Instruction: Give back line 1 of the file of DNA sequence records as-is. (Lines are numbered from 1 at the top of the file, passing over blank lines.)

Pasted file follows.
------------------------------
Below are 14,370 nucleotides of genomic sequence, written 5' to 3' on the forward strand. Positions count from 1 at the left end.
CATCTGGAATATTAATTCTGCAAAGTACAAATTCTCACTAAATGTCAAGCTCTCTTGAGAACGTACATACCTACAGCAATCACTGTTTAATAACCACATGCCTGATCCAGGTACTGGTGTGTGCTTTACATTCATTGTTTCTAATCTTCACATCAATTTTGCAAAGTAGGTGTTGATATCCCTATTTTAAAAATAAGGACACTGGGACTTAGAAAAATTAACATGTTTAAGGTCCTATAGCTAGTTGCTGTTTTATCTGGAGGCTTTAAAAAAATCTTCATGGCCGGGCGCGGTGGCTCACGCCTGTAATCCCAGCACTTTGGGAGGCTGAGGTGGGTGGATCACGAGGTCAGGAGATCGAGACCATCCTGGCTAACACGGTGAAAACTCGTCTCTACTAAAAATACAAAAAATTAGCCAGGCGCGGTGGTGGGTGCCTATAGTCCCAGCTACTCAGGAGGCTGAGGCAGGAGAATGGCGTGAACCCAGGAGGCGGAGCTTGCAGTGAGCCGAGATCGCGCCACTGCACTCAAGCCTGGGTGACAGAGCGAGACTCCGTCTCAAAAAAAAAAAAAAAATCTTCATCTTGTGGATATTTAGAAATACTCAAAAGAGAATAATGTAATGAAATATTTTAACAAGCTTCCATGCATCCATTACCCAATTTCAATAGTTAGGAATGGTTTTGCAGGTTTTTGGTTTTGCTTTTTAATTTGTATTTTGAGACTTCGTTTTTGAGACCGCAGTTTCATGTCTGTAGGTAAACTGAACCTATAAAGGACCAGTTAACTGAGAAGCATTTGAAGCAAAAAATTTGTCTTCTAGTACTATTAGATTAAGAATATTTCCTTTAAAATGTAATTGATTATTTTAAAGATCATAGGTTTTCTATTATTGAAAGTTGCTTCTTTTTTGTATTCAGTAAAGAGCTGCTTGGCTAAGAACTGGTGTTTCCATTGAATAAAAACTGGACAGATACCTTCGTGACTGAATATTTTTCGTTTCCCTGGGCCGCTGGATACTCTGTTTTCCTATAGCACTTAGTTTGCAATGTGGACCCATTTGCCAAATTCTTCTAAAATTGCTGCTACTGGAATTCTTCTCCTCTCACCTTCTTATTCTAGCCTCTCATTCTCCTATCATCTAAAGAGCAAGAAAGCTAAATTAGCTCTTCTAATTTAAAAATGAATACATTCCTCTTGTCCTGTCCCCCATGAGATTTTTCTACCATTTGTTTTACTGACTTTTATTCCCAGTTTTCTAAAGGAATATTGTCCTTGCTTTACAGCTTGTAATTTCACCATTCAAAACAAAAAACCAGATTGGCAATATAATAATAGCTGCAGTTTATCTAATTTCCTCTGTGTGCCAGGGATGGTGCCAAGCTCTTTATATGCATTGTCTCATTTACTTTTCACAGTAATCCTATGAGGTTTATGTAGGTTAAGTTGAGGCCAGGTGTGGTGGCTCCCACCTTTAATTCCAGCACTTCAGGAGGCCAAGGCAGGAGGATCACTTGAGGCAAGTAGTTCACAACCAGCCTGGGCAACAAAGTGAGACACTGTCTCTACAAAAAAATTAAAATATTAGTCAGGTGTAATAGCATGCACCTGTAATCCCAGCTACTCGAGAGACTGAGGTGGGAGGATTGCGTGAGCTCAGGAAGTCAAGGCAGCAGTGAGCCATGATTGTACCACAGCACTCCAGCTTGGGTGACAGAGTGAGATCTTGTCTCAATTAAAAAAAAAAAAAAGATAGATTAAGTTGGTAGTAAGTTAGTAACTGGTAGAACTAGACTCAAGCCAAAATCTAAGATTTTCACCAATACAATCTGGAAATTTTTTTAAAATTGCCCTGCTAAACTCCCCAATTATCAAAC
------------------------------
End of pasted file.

Below are 14,370 nucleotides of genomic sequence, written 5' to 3' on the forward strand. Positions count from 1 at the left end.